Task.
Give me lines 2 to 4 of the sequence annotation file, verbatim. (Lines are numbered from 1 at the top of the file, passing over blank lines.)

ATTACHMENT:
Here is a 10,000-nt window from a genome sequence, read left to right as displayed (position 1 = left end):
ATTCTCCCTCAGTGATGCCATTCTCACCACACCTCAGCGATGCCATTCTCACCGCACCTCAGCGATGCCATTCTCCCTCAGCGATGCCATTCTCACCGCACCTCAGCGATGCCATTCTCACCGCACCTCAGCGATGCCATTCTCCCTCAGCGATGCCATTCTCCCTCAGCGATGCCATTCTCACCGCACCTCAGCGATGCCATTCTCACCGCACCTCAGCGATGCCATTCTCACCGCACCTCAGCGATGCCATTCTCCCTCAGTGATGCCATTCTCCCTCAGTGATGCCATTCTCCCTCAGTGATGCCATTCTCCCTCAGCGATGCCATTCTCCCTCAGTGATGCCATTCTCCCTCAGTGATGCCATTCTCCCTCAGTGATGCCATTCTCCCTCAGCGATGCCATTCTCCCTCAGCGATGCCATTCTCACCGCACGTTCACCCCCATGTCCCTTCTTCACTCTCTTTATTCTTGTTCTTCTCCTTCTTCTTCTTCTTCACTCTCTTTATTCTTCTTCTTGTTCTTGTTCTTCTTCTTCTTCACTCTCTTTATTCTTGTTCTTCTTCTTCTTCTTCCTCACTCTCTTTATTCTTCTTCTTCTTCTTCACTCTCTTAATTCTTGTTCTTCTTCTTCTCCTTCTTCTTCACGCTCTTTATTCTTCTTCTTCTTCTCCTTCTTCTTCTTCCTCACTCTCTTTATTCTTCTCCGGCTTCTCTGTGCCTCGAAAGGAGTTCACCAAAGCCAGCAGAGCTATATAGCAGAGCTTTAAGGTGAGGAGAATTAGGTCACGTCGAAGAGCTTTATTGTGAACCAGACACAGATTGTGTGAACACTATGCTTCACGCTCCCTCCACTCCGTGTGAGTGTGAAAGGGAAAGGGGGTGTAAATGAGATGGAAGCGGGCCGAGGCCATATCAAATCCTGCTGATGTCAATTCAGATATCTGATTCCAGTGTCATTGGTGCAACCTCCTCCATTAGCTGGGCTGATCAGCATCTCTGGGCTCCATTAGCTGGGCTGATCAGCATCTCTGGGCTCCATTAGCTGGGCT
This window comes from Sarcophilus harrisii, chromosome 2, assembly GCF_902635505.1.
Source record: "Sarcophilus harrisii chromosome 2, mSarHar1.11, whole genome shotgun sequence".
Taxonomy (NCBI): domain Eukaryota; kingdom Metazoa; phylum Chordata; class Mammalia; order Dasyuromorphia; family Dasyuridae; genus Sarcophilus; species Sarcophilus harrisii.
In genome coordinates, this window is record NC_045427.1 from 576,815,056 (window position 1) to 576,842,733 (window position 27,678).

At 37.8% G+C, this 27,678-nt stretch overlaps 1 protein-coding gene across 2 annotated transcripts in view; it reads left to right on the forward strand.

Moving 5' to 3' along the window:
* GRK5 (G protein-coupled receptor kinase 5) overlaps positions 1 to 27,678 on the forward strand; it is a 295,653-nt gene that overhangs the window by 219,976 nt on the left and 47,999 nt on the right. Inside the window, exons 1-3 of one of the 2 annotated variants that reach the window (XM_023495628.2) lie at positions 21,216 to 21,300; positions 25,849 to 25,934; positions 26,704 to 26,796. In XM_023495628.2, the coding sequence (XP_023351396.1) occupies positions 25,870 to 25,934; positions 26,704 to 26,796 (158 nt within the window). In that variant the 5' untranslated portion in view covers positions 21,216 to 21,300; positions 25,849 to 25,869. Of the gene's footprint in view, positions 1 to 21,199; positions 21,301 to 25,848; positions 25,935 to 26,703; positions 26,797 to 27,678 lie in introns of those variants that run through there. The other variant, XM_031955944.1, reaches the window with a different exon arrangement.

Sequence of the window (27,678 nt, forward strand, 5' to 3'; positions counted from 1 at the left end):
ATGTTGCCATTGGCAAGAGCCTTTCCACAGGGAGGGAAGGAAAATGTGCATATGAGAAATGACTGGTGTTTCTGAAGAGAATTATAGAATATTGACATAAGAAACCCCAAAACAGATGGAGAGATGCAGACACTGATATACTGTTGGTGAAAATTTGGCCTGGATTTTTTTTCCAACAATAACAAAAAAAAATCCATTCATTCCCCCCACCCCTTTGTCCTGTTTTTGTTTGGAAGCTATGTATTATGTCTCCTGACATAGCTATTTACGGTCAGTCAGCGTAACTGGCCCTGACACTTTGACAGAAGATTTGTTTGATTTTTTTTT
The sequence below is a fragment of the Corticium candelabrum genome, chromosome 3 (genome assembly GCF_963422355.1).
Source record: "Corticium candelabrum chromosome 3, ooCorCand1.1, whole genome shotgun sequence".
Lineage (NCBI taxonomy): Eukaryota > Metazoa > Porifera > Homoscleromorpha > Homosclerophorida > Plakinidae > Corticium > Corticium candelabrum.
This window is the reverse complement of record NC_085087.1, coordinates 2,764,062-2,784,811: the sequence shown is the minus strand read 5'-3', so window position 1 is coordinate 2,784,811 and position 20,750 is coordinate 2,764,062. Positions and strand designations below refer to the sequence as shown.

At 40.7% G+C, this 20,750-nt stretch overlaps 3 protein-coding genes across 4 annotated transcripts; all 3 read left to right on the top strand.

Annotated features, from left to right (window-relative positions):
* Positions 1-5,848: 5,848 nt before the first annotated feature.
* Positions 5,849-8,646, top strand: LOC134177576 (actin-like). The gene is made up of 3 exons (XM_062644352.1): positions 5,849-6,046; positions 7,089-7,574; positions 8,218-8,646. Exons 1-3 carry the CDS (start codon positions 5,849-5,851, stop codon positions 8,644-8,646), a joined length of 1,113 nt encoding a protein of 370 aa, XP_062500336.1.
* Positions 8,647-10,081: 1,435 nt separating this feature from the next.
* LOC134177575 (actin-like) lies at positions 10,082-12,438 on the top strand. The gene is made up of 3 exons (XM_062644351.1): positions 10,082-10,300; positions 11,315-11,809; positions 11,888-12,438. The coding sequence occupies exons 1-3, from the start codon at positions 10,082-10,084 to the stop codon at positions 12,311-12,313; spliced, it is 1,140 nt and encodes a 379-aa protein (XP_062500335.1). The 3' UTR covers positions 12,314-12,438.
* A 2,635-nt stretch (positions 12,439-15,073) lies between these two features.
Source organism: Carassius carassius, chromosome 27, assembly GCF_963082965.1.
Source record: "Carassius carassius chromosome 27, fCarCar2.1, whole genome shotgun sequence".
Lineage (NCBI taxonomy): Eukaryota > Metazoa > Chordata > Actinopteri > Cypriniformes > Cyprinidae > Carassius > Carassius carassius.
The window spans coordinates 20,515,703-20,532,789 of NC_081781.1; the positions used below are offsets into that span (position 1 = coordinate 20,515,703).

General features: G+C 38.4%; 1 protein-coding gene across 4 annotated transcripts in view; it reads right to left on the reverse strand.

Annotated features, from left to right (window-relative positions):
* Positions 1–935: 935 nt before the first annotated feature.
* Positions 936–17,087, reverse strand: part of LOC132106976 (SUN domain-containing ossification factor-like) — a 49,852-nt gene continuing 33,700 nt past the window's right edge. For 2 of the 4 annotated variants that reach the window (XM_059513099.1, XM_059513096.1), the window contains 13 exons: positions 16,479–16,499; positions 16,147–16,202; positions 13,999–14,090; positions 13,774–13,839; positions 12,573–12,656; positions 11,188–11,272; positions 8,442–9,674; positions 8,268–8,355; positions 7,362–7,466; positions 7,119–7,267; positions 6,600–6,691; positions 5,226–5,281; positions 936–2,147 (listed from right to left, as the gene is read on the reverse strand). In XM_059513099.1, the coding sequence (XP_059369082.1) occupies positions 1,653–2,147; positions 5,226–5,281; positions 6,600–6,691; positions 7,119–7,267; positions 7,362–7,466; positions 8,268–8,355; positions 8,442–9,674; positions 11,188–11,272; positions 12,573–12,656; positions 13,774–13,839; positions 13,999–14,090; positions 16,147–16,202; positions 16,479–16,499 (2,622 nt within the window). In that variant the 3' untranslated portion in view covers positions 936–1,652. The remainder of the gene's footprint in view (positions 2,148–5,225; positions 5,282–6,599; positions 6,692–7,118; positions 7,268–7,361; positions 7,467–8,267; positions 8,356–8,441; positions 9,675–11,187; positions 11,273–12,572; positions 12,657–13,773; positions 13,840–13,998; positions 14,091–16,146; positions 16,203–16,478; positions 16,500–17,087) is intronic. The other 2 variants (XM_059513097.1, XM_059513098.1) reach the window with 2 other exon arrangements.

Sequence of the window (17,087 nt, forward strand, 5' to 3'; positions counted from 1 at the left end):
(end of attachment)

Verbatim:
ATTCTCCCTCAGTGATGCCATTCTCACCACACCTCAGCGATGCCATTCTCACCGCACCTCAGCGATGCCATTCTCCCTCAGCGATGCCATTCTCACCGCACCTCAGCGATGCCATTCTCACCGCACCTCAGCGATGCCATTCTCCCTCAGCGATGCCATTCTCCCTCAGCGATGCCATTCTCACCGCACCTCAGCGATGCCATTCTCACCGCACCTCAGCGATGCCATTCTCACCGCACCTCAGCGATGCCATTCTCCCTCAGTGATGCCATTCTCCCTCAGTGATGCCATTCTCCCTCAGTGATGCCATTCTCCCTCAGCGATGCCATTCTCCCTCAGTGATGCCATTCTCCCTCAGTGATGCCATTCTCCCTCAGTGATGCCATTCTCCCTCAGCGATGCCATTCTCCCTCAGCGATGCCATTCTCACCGCACGTTCACCCCCATGTCCCTTCTTCACTCTCTTTATTCTTGTTCTTCTCCTTCTTCTTCTTCTTCACTCTCTTTATTCTTCTTCTTGTTCTTGTTCTTCTTCTTCTTCACTCTCTTTATTCTTGTTCTTCTTCTTCTTCTTCCTCACTCTCTTTATTCTTCTTCTTCTTCTTCACTCTCTTAATTCTTGTTCTTCTTCTTCTCCTTCTTCTTCACGCTCTTTATTCTTCTTCTTCTTCTCCTTCTTCTTCTTCCTCACTCTCTTTATTCTTCTCCGGCTTCTCTGTGCCTCGAAAGGAGTTCACCAAAGCCAGCAGAGCTATATAGCAGAGCTTTAAGGTGAGGAGAATTAGGTCACGTCGAAGAGCTTTATTGTGAACCAGACACAGATTGTGTGAACACTATGCTTCACGCTCCCTCCACTCCGTGTGAGTGTGAAAGGGAAAGGGGGTGTAAATGAGATGGAAGCGGGCCGAGGCCATATCAAATCCTGCTGATGTCAATTCAGATATCTGATTCCAGTGTCATTGGTGCAACCTCCTCCATTAGCTGGGCTGATCAGCATCTCTGGGCTCCATTAGCTGGGCTGATCAGCATCTCTGGGCTCCATTAGCTGGGCT
This window comes from Sarcophilus harrisii, chromosome 2, assembly GCF_902635505.1.
Source record: "Sarcophilus harrisii chromosome 2, mSarHar1.11, whole genome shotgun sequence".